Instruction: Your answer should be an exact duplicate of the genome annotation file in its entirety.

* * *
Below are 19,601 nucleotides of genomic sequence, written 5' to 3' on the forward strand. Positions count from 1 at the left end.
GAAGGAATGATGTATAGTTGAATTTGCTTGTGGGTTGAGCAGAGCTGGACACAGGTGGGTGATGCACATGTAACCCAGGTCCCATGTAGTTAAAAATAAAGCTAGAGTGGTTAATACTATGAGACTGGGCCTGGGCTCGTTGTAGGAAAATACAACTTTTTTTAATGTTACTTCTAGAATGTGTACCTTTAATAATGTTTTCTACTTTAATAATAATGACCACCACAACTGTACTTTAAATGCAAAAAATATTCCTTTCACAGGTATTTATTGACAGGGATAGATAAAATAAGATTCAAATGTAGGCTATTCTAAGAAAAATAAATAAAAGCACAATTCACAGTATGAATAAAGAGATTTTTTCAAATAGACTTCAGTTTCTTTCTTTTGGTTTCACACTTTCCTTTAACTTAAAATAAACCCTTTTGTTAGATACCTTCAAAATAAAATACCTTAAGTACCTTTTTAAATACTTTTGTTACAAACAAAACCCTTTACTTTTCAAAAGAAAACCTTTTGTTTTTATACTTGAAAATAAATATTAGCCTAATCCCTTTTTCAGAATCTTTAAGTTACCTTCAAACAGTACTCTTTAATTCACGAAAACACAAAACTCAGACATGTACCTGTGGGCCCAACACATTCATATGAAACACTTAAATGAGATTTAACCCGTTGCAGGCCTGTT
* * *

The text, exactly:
Below are 19,601 nucleotides of genomic sequence, written 5' to 3' on the forward strand. Positions count from 1 at the left end.
GAAGGAATGATGTATAGTTGAATTTGCTTGTGGGTTGAGCAGAGCTGGACACAGGTGGGTGATGCACATGTAACCCAGGTCCCATGTAGTTAAAAATAAAGCTAGAGTGGTTAATACTATGAGACTGGGCCTGGGCTCGTTGTAGGAAAATACAACTTTTTTTAATGTTACTTCTAGAATGTGTACCTTTAATAATGTTTTCTACTTTAATAATAATGACCACCACAACTGTACTTTAAATGCAAAAAATATTCCTTTCACAGGTATTTATTGACAGGGATAGATAAAATAAGATTCAAATGTAGGCTATTCTAAGAAAAATAAATAAAAGCACAATTCACAGTATGAATAAAGAGATTTTTTCAAATAGACTTCAGTTTCTTTCTTTTGGTTTCACACTTTCCTTTAACTTAAAATAAACCCTTTTGTTAGATACCTTCAAAATAAAATACCTTAAGTACCTTTTTAAATACTTTTGTTACAAACAAAACCCTTTACTTTTCAAAAGAAAACCTTTTGTTTTTATACTTGAAAATAAATATTAGCCTAATCCCTTTTTCAGAATCTTTAAGTTACCTTCAAACAGTACTCTTTAATTCACGAAAACACAAAACTCAGACATGTACCTGTGGGCCCAACACATTCATATGAAACACTTAAATGAGATTTAACCCGTTGCAGGCCTGTT